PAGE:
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Arleen McCallum
Armenian Project: A Commemoration of the Armenian Genocide

Hepimiz Ermeniyiz (We are all Armenian) Рa diptych in acrylic and mixed media on panel (48" X 72")The Armenian Cross Woman Grieving Dead Child Hrant Dink Funeral Procession Turks Marching Armenians to Turkey Border Armenian Deport̩es Walking Arshile Gorky's Mother Hrant Dink Funeral Procession Pergamon Marble Detail Armenian Church of the Holy Cross Mount Ararat Armenian Flag Hrant Dink Funeral Procession Elderly Mourner Camp Map Aurora Arshaluys Mardiganian Survivor Portraits

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Hepimiz Ermeniyiz or We are all Armenian

This painting is a commemoration of the Armenian genocide by the Ottoman Empire – present-day Turkey. It also serves as an introduction for those who are unfamiliar with this disastrous event. Though large-scale violence against Armenians dates back to the 1890s, the worst phase began on April 24,1915, so that is regarded as the official start of the genocide. This piece has been completed in order to honour its centenary.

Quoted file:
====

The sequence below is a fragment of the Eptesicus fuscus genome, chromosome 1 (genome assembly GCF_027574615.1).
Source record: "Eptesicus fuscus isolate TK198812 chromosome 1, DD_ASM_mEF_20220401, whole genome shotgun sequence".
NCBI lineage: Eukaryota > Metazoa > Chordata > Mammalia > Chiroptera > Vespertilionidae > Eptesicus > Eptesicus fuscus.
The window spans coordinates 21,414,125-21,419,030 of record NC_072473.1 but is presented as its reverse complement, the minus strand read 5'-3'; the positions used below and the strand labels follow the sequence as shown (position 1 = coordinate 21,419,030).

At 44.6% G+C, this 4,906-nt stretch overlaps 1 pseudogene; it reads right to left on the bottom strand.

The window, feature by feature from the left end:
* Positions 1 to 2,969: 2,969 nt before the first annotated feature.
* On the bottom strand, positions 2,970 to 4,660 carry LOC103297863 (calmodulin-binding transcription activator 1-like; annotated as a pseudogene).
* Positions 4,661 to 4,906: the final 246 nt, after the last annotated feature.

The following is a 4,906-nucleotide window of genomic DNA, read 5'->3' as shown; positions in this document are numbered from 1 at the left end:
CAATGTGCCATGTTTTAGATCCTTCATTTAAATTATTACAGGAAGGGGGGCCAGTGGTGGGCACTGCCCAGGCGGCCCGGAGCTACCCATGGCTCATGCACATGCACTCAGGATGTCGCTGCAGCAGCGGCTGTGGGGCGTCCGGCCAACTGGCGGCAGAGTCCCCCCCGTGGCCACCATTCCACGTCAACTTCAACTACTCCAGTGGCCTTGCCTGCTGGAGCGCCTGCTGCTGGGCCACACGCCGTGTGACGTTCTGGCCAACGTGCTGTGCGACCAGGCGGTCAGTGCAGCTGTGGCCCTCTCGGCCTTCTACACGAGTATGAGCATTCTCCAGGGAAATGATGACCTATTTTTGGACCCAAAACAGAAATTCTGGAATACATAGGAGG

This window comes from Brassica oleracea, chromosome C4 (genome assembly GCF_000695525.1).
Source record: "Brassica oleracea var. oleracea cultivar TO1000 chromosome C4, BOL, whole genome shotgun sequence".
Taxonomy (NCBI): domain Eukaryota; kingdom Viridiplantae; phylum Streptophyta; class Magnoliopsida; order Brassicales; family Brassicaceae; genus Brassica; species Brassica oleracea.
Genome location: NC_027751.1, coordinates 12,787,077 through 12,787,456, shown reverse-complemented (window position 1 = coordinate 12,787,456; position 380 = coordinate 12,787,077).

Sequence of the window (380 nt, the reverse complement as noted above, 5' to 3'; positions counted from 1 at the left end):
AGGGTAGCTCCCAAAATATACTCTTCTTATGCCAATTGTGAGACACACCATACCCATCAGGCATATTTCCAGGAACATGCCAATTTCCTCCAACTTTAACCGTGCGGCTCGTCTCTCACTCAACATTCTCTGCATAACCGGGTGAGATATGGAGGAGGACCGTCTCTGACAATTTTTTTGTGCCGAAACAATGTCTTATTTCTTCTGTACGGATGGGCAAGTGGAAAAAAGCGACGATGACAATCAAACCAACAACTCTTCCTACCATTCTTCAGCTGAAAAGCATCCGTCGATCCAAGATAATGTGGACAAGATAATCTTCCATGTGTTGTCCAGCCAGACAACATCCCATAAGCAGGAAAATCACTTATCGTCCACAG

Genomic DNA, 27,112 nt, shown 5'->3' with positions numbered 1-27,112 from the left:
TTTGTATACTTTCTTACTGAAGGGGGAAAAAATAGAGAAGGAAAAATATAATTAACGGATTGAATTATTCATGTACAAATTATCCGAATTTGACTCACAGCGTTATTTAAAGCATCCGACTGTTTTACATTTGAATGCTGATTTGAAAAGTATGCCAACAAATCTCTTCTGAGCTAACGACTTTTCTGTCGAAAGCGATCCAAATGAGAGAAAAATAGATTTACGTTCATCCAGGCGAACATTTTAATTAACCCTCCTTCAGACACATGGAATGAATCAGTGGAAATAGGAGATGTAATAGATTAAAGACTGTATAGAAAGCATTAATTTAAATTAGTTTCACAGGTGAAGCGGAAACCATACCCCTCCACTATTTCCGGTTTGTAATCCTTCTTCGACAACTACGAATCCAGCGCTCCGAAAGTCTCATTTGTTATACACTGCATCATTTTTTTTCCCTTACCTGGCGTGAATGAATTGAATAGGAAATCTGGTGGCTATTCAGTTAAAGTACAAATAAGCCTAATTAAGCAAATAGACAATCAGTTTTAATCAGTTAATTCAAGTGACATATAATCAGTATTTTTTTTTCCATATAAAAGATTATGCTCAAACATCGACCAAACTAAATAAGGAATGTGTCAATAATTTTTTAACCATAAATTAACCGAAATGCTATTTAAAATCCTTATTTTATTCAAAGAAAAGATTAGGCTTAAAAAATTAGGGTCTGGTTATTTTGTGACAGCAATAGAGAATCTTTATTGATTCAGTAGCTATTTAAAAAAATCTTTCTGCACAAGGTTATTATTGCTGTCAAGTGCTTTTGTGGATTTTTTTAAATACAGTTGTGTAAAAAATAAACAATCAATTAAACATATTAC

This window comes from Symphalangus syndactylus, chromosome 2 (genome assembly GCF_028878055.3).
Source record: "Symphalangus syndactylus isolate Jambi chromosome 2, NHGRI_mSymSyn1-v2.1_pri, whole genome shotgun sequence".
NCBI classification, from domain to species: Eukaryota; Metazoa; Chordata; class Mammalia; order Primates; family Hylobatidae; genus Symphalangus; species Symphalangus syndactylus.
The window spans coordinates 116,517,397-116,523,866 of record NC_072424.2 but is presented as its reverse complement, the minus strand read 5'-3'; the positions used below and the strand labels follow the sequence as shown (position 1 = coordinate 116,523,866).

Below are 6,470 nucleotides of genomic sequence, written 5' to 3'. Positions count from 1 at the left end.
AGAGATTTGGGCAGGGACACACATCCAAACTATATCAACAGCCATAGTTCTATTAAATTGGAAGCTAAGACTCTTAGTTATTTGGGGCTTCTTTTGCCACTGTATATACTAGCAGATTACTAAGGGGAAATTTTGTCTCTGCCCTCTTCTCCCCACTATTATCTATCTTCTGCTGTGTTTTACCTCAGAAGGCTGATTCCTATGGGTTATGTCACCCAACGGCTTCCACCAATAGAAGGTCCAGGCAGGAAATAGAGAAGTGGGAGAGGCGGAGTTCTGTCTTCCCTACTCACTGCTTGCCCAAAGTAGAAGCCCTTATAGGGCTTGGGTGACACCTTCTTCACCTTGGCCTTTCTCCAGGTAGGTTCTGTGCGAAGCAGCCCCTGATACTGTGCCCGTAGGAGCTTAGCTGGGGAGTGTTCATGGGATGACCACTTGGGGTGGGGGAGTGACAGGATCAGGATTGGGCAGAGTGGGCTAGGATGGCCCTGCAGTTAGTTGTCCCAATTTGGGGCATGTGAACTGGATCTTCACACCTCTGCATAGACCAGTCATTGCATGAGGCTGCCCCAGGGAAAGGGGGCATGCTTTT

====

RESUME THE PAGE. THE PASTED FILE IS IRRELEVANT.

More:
The composition includes many emblems of Armenian culture: Mount Ararat, the distinctive Armenian cross, the Armenian Church of the Holy Cross, the Armenian flag, a map of routes used to march Armenians out of Turkey, and the colours of the Armenian flag.

Archival photos in the piece depict scenes of a deliberate campaign against the Armenians encompassing deportation, starvation, imprisonment and slaughter. Roughly 1.5 million died in just six years. Fragments of foil stars and moon slivers from the Turkish flag symbolize the mad frenzy during this period. Red, a prominent colour on both the Turkish and Armenian flags, flows like blood and anger. Sorrowful blues and purples emanate from the Armenian flag and the funeral processions of journalist Hrant Dink. He was assassinated in 2007 because he publicly maintained that a genocide had occurred – a belief that to this day, is a crime against the Turkish state.

Beneath the surface of the composition, there is a piece of lace which lies flat in some places and falls into folds in others. Its placement and dimension are random. It can allude to many things – domesticity, culture, harmony, comfort, order, memory, prosperity: all things Armenians were forced to abandon.

Mount Ararat, dominant and indifferent in the composition, reminds us how the natural world endures.

In the media:
"High Park artist’s mixed-media piece commemorates 100th anniversary of the Armenian Genocide"

All artworks on this website are protected by Copyright.  A. McCallum

1. The Armenian Cross (middle top left)